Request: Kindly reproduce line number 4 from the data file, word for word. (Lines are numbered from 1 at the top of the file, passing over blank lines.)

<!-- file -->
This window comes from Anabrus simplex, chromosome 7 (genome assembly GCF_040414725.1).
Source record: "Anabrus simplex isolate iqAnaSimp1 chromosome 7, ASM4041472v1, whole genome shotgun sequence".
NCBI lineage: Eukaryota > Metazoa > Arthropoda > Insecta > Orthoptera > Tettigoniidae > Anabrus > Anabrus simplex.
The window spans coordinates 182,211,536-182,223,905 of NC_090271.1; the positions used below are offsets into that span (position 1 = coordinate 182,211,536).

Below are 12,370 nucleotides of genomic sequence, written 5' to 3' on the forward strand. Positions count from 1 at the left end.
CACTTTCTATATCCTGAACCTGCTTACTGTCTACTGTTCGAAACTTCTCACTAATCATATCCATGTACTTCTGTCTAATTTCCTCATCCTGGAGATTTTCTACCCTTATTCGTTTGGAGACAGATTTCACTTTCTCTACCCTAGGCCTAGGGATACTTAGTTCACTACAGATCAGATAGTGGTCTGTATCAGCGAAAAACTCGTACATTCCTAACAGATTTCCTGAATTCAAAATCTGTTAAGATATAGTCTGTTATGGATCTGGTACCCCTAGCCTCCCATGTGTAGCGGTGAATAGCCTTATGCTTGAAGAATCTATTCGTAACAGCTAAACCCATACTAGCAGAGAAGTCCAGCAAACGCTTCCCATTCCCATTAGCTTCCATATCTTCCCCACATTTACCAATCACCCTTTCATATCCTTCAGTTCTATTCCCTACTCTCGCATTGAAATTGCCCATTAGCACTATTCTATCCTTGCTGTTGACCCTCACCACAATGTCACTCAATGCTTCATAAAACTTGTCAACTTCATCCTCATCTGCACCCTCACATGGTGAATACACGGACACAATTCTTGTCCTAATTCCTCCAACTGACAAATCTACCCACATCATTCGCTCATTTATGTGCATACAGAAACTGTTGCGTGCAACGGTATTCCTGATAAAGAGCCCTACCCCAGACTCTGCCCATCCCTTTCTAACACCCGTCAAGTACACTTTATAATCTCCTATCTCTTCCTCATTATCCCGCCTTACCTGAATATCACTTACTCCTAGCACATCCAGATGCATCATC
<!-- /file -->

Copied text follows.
The window spans coordinates 182,211,536-182,223,905 of NC_090271.1; the positions used below are offsets into that span (position 1 = coordinate 182,211,536).